Disruption: do women do it differently? We assembled a panel at a gathering of MT's 35 Women Under 35 network last night to address that very question. The lineup included Cilla Snowball, boss of leading ad agency AMV BBDO and Smruti Sriram the CEO of fabric bag manufacturer Supreme Creations. They were joined by John Vincent, who co-founded the healthy fast food chain Leon, and Isla Kennedy, a digital consultant at Accenture, which sponsored the event. Over the course of the lively debate, our panel came up with a few handy pieces of insight for women looking to disrupt the world of business.
1. You don't have to be an 'entrepreneur' to be an innovator
The data shows that men are more likely to start their own business, says Cilla Snowball, but you don't have to be an entrepreneur like Martha Lane Fox or Anita Roddick to be a disruptive woman. 'For me, innovation is a very quiet innovation by stealth,' she says. 'It's not necessarily an inventor, but it's someone who is making huge strides in an organisaion as the company grows.'
Cilla Snowball is the group chairman and group CEO of AMV BBDO
Business leaders like EasyJet's Carolyn McCall and Camelot's Dianne Thompson have shown you can make a big difference to a company that already exists, she said. '[Dianne Thompson] didn't invent the national lottery, but she invented an innovative way to make it grow and become a world class lottery.'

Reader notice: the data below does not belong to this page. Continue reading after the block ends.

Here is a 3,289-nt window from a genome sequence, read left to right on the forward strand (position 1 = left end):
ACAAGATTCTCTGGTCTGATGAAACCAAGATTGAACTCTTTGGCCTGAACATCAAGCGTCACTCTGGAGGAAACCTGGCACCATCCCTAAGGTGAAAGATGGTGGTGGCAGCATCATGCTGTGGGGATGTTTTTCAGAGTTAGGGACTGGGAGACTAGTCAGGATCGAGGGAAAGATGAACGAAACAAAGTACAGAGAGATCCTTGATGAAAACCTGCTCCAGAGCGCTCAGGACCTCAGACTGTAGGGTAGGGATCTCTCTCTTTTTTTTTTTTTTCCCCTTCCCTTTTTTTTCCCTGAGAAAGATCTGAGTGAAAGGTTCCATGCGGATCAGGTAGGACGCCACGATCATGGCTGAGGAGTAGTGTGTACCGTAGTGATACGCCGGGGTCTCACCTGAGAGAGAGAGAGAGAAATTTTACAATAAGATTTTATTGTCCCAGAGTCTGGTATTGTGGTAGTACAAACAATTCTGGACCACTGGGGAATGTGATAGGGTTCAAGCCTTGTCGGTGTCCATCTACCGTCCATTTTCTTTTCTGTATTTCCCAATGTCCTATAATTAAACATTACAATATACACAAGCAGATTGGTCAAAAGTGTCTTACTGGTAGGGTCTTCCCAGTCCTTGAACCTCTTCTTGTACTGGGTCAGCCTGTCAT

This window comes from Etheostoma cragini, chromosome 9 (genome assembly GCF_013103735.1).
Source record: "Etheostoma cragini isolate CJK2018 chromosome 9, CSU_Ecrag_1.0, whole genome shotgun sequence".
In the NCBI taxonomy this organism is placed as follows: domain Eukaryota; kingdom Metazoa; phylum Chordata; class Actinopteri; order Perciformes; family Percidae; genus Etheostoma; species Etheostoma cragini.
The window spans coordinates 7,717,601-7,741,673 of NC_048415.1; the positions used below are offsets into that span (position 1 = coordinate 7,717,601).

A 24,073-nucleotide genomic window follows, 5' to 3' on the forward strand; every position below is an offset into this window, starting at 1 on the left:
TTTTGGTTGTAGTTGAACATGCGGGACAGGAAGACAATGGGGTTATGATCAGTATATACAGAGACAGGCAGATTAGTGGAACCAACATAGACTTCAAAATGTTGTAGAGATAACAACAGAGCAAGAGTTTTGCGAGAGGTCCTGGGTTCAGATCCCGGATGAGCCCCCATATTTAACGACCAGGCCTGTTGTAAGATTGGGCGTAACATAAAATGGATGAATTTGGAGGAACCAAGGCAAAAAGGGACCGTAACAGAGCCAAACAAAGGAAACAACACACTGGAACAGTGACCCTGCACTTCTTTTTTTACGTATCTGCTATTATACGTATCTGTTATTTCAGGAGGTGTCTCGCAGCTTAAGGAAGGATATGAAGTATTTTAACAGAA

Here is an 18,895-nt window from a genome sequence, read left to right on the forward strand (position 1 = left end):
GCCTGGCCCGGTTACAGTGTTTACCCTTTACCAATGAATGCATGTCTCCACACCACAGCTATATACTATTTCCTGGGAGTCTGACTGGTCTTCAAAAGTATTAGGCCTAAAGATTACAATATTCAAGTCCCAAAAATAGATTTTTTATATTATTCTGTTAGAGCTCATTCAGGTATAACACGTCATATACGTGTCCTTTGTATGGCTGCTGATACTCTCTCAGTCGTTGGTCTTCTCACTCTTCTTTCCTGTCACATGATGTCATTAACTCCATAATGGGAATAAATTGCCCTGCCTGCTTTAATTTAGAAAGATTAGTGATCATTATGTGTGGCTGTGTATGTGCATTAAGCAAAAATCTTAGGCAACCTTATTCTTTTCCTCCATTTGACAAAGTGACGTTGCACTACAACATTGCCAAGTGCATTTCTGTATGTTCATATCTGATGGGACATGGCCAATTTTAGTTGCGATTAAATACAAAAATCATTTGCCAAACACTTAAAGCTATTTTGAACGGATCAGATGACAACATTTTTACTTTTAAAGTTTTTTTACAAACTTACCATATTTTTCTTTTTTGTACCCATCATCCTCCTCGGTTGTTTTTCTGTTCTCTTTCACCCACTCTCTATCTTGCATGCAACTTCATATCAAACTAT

Don't let setbacks knock your confidence. 'You have to be optimistic,' said Kennedy. 'I'm an optimistic person - I had a skiing accident when I was at university, and had to spend seven months in rehab before I went back to university. It was about having that structure around you, but also about having that determination. '
3. Focus on your goals
Smruti Sriram is the CEO of Supreme Creations
'I think very often, everyone wants something, but its very fuzzy, it's not detailed enough,' said Sriram. 'If you really want to do something you've got to be pretty detailed about how you're going to get there, and you've got to chop and change tactics.
'Be clear - don't just say "I want to make a million pounds". How are you going to make a million pounds? What are you actually going to do to make those steps - to make a million pounds, to sell a company, to start a company.'
4. Make the most of family and friends
You can learn a lot from those around you. 'Fathers, husbands, sons, uncles and whatever, need to teach girls the tough traits of business,' said Sriram, who was brought into Supreme Creations by her father, who founded the business. 'Negotiation is grotty and grimey at times, and some skills, which are perhaps a little more aggressive or male-centric, girls aren't always exposed to.'
John Vincent is the co-founder of Leon, Isla Kennedy is a digital consultant at Accenture
What's more, innovating is easier in the company of those you trust. 'There are some people in business who believe confrontation leads to innovation - I don't subscribe to that philosophy at all,' said Snowball. 'We believe in collaboration here, leading to great creativity, because people are at their best when they are inspired, when they're trusted. They can take bold decisions with friends around us.'
'I think Darwin is misquoted,' Vincent added. 'People think that survival of the fittest is based on competition, but we now know that species that collaborate are actually the most successful.'